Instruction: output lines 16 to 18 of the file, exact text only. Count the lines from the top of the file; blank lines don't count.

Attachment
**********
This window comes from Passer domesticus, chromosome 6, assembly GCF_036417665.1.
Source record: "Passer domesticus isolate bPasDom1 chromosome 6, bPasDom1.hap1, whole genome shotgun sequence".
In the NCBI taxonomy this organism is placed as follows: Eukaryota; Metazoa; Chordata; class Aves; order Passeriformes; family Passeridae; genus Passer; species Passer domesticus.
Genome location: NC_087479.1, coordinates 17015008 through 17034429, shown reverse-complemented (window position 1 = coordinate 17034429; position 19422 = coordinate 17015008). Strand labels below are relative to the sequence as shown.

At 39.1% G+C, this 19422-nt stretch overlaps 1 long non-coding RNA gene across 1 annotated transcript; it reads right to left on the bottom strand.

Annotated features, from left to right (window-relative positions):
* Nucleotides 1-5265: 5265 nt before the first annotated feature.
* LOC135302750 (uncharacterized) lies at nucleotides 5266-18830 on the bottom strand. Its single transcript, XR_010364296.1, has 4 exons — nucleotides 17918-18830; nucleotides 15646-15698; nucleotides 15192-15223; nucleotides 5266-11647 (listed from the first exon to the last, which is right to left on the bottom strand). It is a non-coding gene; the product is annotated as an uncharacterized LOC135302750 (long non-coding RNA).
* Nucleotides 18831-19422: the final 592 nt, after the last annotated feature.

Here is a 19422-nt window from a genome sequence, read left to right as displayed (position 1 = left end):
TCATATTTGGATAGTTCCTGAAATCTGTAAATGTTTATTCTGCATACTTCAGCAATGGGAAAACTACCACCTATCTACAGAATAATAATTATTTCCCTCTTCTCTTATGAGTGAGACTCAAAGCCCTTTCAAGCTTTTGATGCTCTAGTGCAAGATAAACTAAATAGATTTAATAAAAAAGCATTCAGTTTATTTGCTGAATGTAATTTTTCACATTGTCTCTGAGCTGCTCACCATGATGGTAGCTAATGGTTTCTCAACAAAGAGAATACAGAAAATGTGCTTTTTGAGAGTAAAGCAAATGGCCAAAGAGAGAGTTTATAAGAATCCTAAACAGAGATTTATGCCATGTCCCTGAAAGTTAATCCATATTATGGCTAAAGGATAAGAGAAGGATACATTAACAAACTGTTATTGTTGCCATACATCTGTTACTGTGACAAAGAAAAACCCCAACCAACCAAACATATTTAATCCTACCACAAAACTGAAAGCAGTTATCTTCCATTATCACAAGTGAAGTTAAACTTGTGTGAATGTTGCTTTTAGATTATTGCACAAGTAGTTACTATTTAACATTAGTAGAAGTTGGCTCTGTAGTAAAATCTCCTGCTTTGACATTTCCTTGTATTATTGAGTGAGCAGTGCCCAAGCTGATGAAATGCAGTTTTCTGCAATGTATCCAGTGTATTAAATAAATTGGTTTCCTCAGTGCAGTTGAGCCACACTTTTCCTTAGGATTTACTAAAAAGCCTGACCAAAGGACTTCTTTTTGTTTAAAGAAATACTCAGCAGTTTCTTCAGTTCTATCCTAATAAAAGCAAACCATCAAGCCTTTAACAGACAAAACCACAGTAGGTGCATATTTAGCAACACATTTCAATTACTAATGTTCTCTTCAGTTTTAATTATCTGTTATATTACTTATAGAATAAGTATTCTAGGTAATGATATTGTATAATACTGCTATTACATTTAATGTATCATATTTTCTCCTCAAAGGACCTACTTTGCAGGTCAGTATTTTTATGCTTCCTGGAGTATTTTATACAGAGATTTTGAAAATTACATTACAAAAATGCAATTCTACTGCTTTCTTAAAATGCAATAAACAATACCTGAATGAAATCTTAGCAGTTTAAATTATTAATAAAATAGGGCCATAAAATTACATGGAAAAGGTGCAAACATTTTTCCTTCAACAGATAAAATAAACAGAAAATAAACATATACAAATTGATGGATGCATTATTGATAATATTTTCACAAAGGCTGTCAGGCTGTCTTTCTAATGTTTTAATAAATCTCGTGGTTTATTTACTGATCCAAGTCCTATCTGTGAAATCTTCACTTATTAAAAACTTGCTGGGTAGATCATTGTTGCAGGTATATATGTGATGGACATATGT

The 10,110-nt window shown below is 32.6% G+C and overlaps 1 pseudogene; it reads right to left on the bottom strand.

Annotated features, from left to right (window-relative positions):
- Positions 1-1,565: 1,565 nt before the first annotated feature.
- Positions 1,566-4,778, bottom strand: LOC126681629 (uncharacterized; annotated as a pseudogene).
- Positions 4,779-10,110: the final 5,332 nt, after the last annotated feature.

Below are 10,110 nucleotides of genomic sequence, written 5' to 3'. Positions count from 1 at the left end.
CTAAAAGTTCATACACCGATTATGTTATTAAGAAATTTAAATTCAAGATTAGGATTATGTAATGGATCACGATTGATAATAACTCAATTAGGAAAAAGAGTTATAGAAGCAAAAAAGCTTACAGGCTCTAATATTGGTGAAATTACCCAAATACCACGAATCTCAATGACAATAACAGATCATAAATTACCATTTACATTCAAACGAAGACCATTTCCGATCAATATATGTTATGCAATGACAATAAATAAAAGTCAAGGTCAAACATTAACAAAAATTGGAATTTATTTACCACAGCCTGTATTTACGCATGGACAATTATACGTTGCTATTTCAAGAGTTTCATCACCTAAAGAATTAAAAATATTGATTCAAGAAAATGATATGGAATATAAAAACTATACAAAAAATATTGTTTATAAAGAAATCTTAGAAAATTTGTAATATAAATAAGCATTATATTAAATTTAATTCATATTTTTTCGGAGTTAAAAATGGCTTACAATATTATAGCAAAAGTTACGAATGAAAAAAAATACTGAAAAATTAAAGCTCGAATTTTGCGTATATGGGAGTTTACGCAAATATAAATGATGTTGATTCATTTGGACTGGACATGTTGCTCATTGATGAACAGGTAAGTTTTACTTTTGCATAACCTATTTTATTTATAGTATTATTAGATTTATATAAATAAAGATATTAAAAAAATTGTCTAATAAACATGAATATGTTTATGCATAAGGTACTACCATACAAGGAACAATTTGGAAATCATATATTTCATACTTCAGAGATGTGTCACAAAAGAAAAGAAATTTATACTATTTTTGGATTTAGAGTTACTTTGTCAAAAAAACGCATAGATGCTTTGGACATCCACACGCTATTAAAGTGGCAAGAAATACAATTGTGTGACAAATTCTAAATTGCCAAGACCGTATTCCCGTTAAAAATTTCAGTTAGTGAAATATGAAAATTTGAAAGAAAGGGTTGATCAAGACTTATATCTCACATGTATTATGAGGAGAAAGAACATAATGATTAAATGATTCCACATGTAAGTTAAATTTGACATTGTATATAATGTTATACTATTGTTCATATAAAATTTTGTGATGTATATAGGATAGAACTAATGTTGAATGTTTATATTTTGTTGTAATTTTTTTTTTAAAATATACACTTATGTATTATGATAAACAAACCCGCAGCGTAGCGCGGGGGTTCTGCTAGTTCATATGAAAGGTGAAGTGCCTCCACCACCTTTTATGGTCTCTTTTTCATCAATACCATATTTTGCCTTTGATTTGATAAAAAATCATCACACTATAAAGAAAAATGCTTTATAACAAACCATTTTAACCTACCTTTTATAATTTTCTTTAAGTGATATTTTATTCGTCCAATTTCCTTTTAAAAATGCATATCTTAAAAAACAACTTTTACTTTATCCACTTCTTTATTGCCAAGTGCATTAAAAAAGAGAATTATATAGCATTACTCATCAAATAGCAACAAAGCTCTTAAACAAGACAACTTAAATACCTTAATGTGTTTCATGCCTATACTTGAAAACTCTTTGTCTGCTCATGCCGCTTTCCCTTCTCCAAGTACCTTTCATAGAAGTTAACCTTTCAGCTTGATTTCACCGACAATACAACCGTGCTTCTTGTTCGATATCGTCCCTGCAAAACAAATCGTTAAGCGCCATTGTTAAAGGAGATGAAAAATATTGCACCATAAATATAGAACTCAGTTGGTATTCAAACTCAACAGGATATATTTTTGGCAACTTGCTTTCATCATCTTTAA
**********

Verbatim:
- Positions 4,779-10,110: the final 5,332 nt, after the last annotated feature.

Below are 10,110 nucleotides of genomic sequence, written 5' to 3'. Positions count from 1 at the left end.
CTAAAAGTTCATACACCGATTATGTTATTAAGAAATTTAAATTCAAGATTAGGATTATGTAATGGATCACGATTGATAATAACTCAATTAGGAAAAAGAGTTATAGAAGCAAAAAAGCTTACAGGCTCTAATATTGGTGAAATTACCCAAATACCACGAATCTCAATGACAATAACAGATCATAAATTACCATTTACATTCAAACGAAGACCATTTCCGATCAATATATGTTATGCAATGACAATAAATAAAAGTCAAGGTCAAACATTAACAAAAATTGGAATTTATTTACCACAGCCTGTATTTACGCATGGACAATTATACGTTGCTATTTCAAGAGTTTCATCACCTAAAGAATTAAAAATATTGATTCAAGAAAATGATATGGAATATAAAAACTATACAAAAAATATTGTTTATAAAGAAATCTTAGAAAATTTGTAATATAAATAAGCATTATATTAAATTTAATTCATATTTTTTCGGAGTTAAAAATGGCTTACAATATTATAGCAAAAGTTACGAATGAAAAAAAATACTGAAAAATTAAAGCTCGAATTTTGCGTATATGGGAGTTTACGCAAATATAAATGATGTTGATTCATTTGGACTGGACATGTTGCTCATTGATGAACAGGTAAGTTTTACTTTTGCATAACCTATTTTATTTATAGTATTATTAGATTTATATAAATAAAGATATTAAAAAAATTGTCTAATAAACATGAATATGTTTATGCATAAGGTACTACCATACAAGGAACAATTTGGAAATCATATATTTCATACTTCAGAGATGTGTCACAAAAGAAAAGAAATTTATACTATTTTTGGATTTAGAGTTACTTTGTCAAAAAAACGCATAGATGCTTTGGACATCCACACGCTATTAAAGTGGCAAGAAATACAATTGTGTGACAAATTCTAAATTGCCAAGACCGTATTCCCGTTAAAAATTTCAGTTAGTGAAATATGAAAATTTGAAAGAAAGGGTTGATCAAGACTTATATCTCACATGTATTATGAGGAGAAAGAACATAATGATTAAATGATTCCACATGTAAGTTAAATTTGACATTGTATATAATGTTATACTATTGTTCATATAAAATTTTGTGATGTATATAGGATAGAACTAATGTTGAATGTTTATATTTTGTTGTAATTTTTTTTTTAAAATATACACTTATGTATTATGATAAACAAACCCGCAGCGTAGCGCGGGGGTTCTGCTAGTTCATATGAAAGGTGAAGTGCCTCCACCACCTTTTATGGTCTCTTTTTCATCAATACCATATTTTGCCTTTGATTTGATAAAAAATCATCACACTATAAAGAAAAATGCTTTATAACAAACCATTTTAACCTACCTTTTATAATTTTCTTTAAGTGATATTTTATTCGTCCAATTTCCTTTTAAAAATGCATATCTTAAAAAACAACTTTTACTTTATCCACTTCTTTATTGCCAAGTGCATTAAAAAAGAGAATTATATAGCATTACTCATCAAATAGCAACAAAGCTCTTAAACAAGACAACTTAAATACCTTAATGTGTTTCATGCCTATACTTGAAAACTCTTTGTCTGCTCATGCCGCTTTCCCTTCTCCAAGTACCTTTCATAGAAGTTAACCTTTCAGCTTGATTTCACCGACAATACAACCGTGCTTCTTGTTCGATATCGTCCCTGCAAAACAAATCGTTAAGCGCCATTGTTAAAGGAGATGAAAAATATTGCACCATAAATATAGAACTCAGTTGGTATTCAAACTCAACAGGATATATTTTTGGCAACTTGCTTTCATCATCTTTAA